I never really learned to cook during my early days. However I would sit beside my mother in the kitchen and watch her cook and at times help her too. My father in fact would always cook on Sundays. He would get the grocery and the meat and cook for all of us at home. It was a ritual for my father to actually make pickle for the entire family. My job was to cut the mangoes. It used to be a celebration on the day when pickle used to be prepared, as we all would eat steamed rice, with dal and the pickle left in the big vessel. I would also experiment making different dishes with my sisters like the imli churan, guava chat. Those were my early dishes that I made as a young boy.
As a Chef I first started working with the Oberoi Bhubaneswar and my first hand experience at making something wearing a uniform in a hotel was the Russian Salad.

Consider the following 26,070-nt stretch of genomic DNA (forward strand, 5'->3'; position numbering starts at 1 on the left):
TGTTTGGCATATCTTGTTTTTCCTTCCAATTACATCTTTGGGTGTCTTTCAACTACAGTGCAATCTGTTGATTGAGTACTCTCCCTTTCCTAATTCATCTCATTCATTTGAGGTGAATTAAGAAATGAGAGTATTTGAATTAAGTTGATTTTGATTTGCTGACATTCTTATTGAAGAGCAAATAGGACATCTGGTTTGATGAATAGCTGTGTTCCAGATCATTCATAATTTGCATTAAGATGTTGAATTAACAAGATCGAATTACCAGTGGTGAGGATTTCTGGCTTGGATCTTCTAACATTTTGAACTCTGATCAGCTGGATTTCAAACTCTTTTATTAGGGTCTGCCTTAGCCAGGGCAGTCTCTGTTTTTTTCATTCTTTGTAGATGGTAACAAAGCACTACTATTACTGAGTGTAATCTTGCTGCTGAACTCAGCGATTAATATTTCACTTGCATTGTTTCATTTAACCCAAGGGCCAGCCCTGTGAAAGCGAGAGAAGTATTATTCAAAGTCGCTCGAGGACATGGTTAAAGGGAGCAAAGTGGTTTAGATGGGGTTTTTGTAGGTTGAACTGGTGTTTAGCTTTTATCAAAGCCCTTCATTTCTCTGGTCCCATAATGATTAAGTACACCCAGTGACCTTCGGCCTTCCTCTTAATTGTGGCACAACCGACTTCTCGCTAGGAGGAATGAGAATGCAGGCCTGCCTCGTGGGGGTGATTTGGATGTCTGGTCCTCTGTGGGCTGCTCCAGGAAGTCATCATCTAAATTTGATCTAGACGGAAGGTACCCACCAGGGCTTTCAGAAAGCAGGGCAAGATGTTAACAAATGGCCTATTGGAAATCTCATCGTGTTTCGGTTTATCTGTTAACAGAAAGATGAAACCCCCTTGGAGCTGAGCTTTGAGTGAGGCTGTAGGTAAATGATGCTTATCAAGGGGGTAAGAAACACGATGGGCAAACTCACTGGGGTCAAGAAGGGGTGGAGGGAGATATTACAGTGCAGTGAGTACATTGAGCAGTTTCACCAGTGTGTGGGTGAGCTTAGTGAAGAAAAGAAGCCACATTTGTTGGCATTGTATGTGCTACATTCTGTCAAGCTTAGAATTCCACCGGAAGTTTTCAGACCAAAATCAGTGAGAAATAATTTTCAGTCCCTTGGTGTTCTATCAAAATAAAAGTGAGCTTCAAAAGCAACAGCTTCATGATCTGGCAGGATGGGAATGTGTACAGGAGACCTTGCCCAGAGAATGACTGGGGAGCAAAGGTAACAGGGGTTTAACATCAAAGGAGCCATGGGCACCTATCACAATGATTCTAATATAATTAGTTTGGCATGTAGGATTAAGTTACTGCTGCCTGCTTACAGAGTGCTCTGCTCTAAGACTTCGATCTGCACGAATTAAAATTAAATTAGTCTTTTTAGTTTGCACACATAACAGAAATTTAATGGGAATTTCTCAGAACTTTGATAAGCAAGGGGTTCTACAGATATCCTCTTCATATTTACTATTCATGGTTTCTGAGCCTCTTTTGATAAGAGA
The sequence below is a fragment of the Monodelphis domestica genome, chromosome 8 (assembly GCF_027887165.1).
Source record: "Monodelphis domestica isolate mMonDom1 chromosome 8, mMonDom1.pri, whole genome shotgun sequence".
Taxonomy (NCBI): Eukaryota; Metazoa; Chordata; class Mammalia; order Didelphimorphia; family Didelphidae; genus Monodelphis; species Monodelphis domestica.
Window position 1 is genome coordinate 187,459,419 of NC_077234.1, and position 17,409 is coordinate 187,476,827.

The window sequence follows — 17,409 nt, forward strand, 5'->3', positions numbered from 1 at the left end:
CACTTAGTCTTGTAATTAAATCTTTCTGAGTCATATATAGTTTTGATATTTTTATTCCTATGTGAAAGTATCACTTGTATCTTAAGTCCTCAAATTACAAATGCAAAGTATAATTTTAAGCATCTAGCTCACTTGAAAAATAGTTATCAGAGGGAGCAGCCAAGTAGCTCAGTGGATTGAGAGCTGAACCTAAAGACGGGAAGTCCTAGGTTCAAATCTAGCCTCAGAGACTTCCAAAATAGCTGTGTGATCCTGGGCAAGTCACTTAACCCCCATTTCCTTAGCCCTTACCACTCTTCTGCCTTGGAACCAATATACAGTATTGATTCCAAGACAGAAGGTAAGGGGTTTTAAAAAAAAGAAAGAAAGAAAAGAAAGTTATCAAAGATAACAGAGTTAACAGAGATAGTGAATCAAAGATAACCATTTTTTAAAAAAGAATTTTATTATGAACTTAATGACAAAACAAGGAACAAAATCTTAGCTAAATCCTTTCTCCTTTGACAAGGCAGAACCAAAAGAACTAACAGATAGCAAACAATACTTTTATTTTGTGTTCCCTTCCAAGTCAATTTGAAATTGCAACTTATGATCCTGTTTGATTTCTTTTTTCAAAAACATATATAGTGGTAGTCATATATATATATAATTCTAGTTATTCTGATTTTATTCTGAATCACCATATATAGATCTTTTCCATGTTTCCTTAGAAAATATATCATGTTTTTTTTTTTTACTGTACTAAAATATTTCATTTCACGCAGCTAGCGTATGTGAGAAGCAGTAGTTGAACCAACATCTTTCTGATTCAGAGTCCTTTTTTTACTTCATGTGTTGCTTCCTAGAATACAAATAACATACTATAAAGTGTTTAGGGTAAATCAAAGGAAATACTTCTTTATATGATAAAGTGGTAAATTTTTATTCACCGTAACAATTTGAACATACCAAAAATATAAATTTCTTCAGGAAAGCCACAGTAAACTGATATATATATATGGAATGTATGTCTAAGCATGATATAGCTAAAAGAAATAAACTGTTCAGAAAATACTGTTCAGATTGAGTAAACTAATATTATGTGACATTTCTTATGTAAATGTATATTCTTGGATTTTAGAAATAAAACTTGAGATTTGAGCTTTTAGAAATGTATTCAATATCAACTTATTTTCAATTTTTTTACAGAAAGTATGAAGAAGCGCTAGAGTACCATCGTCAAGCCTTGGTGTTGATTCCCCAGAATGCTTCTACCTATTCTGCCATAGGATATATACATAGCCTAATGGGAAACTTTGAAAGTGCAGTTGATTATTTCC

Share with our readers any one experience from your initial days of cooking? How many years have you been in this profession?
I think it is important to keep in mind one important message while cooking – fall in love with it. Remember how our mothers religiously cook the three meals for all 365 days without complaining and those are the meals that you fondly remember all your life. So cooking is meant for passionate people. My initial days of cooking were tough as I was made to peel tons of onions and do all pre preparation jobs, which I feel was very important to sink into the tough work that we do in the kitchen. However nothing distracted me; everything I did in the kitchen was with passion and this soon got noticed by my seniors and they would love to have me in their teams. It gave me the opportunity to learn the art and science of cooking from them. I would be around with them for more than twelve to fourteen hours a day, do all their work and get to know the fine art of cooking. All this did not come easy though I spent nearly first five to eight years of my career mastering the art from them. However now that I am into this profession for the last 28 years now, I still feel that you have to be a student all your life to learn new things every day.